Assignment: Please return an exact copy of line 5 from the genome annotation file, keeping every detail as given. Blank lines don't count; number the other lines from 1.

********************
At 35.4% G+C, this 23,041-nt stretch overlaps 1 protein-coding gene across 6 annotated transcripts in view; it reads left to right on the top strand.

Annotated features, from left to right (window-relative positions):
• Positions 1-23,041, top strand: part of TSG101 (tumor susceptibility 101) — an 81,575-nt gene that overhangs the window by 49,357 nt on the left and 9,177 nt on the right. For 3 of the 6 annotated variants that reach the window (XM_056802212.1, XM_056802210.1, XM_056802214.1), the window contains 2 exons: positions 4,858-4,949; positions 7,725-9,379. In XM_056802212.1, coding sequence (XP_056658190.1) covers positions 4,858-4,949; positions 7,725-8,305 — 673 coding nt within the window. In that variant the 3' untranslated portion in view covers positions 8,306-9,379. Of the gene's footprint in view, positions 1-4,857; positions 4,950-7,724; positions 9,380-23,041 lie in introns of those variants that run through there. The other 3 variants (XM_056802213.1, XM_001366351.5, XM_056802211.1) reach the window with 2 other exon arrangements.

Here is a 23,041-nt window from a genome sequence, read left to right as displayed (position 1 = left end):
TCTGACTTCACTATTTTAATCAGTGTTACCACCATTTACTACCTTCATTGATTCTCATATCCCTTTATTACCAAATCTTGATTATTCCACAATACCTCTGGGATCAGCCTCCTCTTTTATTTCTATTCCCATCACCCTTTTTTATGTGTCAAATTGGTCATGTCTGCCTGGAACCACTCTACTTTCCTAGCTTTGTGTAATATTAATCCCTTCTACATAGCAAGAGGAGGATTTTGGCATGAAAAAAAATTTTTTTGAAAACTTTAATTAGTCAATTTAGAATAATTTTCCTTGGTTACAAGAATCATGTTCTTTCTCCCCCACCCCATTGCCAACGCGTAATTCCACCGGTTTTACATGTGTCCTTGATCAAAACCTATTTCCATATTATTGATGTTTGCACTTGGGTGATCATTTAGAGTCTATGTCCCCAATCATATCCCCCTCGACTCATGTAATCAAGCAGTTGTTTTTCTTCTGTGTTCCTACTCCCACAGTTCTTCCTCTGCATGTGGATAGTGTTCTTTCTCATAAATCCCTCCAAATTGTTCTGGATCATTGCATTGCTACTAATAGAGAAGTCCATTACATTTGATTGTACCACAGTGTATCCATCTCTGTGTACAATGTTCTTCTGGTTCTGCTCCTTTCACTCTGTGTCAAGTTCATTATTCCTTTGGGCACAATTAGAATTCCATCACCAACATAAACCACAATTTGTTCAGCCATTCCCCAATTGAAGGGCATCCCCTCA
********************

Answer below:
TCTGACTTCACTATTTTAATCAGTGTTACCACCATTTACTACCTTCATTGATTCTCATATCCCTTTATTACCAAATCTTGATTATTCCACAATACCTCTGGGATCAGCCTCCTCTTTTATTTCTATTCCCATCACCCTTTTTTATGTGTCAAATTGGTCATGTCTGCCTGGAACCACTCTACTTTCCTAGCTTTGTGTAATATTAATCCCTTCTACATAGCAAGAGGAGGATTTTGGCATGAAAAAAAATTTTTTTGAAAACTTTAATTAGTCAATTTAGAATAATTTTCCTTGGTTACAAGAATCATGTTCTTTCTCCCCCACCCCATTGCCAACGCGTAATTCCACCGGTTTTACATGTGTCCTTGATCAAAACCTATTTCCATATTATTGATGTTTGCACTTGGGTGATCATTTAGAGTCTATGTCCCCAATCATATCCCCCTCGACTCATGTAATCAAGCAGTTGTTTTTCTTCTGTGTTCCTACTCCCACAGTTCTTCCTCTGCATGTGGATAGTGTTCTTTCTCATAAATCCCTCCAAATTGTTCTGGATCATTGCATTGCTACTAATAGAGAAGTCCATTACATTTGATTGTACCACAGTGTATCCATCTCTGTGTACAATGTTCTTCTGGTTCTGCTCCTTTCACTCTGTGTCAAGTTCATTATTCCTTTGGGCACAATTAGAATTCCATCACCAACATAAACCACAATTTGTTCAGCCATTCCCCAATTGAAGGGCATCCCCTCA